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Energies 2016, 9(1), 31;

Assessing the Environmental Sustainability of Electricity Generation in Turkey on a Life Cycle Basis

School of Chemical Engineering and Analytical Science, The University of Manchester, The Mill, Room C16, Sackville Street, Manchester M13 9PL, UK
Author to whom correspondence should be addressed.
Academic Editor: Vasilis Fthenakis
Received: 23 October 2015 / Revised: 25 December 2015 / Accepted: 29 December 2015 / Published: 7 January 2016
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Turkey’s electricity mix is dominated by fossil fuels, but the country has ambitious future targets for renewable and nuclear energy. At present, environmental impacts of electricity generation in Turkey are unknown so this paper represents a first attempt to fill this knowledge gap. Taking a life cycle approach, the study considers eleven impacts from electricity generation over the period 1990–2014. All 516 power plants currently operational in Turkey are assessed: lignite, hard coal, natural gas, hydro, onshore wind and geothermal. The results show that the annual impacts from electricity have been going up steadily over the period, increasing by 2–9 times, with the global warming potential being higher by a factor of five. This is due to a four-fold increase in electricity demand and a growing share of fossil fuels. The impact trends per unit of electricity generated differ from those for the annual impacts, with only four impacts being higher today than in 1990, including the global warming potential. Most other impacts are lower from 35% to two times. These findings demonstrate the need for diversifying the electricity mix by increasing the share of domestically-abundant renewable resources, such as geothermal, wind, and solar energy. View Full-Text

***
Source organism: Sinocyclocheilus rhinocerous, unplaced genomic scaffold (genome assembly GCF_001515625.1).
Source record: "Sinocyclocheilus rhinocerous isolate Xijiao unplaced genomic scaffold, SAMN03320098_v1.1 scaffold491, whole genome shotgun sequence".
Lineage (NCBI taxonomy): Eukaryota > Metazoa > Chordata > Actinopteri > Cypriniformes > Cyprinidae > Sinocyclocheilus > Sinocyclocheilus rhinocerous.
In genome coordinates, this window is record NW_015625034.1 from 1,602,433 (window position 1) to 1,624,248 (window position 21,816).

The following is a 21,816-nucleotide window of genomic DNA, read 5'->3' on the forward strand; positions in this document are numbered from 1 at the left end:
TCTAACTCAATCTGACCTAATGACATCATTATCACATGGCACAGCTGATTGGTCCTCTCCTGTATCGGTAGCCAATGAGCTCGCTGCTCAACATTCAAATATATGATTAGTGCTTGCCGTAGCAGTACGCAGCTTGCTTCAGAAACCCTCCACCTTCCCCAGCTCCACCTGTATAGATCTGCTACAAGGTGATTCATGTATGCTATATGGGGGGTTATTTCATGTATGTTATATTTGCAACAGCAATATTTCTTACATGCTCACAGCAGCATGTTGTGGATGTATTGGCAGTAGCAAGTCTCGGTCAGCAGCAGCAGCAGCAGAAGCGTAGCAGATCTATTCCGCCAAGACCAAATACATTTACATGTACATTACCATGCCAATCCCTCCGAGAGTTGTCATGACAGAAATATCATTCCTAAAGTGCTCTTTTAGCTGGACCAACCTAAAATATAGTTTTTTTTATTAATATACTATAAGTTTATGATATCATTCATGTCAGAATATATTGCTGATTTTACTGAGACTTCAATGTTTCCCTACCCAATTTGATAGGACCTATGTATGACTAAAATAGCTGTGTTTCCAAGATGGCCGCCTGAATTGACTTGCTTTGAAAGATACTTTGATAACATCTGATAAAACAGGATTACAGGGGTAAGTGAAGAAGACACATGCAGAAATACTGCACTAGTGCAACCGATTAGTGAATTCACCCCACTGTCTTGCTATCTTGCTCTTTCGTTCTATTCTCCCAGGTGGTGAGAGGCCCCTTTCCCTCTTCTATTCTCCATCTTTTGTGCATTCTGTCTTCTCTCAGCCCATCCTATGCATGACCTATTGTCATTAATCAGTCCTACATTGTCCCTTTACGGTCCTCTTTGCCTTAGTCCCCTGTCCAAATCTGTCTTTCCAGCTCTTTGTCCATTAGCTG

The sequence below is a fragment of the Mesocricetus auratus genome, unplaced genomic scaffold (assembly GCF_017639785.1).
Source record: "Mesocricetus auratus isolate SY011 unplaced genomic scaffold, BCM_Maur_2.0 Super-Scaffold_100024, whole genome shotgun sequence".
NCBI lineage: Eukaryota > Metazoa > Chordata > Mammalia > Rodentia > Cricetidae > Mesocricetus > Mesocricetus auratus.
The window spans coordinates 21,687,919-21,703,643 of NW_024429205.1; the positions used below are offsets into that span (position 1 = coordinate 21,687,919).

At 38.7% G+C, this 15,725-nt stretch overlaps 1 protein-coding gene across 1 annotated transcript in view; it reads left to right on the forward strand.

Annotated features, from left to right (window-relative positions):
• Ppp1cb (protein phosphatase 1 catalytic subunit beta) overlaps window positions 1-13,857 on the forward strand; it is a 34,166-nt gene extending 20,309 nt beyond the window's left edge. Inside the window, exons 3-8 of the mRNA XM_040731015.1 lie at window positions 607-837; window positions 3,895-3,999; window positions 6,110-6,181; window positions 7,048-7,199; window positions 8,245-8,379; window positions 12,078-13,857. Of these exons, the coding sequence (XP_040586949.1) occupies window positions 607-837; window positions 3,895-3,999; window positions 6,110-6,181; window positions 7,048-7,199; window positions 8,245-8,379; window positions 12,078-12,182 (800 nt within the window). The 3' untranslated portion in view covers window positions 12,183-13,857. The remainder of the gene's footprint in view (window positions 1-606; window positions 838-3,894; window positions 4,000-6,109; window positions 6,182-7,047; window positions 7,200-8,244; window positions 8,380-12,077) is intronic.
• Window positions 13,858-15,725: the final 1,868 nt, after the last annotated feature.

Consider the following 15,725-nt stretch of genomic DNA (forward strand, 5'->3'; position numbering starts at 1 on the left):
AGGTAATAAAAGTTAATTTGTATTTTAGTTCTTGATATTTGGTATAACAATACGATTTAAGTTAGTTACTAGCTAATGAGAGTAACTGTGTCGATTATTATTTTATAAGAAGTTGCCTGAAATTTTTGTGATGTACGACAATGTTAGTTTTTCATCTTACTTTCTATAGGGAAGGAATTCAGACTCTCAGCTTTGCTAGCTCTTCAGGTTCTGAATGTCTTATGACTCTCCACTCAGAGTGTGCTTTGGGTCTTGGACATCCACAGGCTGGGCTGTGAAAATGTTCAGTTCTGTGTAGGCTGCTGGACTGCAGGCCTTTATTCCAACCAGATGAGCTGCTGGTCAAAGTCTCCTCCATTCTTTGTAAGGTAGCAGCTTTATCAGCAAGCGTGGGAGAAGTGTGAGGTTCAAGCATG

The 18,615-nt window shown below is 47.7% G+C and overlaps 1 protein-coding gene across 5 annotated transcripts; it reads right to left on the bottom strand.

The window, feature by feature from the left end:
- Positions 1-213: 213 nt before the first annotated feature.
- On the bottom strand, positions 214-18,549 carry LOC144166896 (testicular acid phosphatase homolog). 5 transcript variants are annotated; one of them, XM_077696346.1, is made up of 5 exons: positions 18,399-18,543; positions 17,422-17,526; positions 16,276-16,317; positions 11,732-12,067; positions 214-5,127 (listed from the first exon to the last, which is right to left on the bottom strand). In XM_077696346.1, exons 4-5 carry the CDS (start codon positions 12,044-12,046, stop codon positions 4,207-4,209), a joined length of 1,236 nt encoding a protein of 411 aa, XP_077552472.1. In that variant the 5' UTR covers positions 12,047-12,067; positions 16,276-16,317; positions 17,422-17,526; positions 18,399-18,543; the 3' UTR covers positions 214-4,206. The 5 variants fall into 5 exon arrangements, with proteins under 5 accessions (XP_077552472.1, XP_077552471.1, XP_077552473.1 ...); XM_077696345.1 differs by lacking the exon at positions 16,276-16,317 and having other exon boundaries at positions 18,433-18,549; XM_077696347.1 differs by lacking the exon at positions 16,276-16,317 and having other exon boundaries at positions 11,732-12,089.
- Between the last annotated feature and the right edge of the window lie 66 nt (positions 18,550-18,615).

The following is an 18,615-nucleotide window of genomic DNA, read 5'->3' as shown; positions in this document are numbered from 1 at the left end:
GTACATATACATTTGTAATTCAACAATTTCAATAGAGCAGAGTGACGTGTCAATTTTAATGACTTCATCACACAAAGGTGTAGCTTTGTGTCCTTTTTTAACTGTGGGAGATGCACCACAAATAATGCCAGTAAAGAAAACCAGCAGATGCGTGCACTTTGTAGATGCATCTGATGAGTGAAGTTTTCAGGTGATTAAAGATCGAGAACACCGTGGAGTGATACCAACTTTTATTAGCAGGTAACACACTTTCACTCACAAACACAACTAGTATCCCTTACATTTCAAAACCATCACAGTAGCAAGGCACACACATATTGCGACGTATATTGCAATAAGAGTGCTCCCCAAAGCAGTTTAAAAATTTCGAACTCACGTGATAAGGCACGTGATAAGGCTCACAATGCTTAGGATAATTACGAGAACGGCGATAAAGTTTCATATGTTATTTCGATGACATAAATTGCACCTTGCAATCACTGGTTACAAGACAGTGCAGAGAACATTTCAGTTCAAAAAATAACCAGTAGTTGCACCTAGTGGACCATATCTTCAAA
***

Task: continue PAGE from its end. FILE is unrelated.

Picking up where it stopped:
Keywords: electricity generation; environmental impacts; life cycle assessment; Turkey electricity generation; environmental impacts; life cycle assessment; Turkey

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Atilgan, B.; Azapagic, A. Assessing the Environmental Sustainability of Electricity Generation in Turkey on a Life Cycle Basis. Energies 2016, 9, 31.

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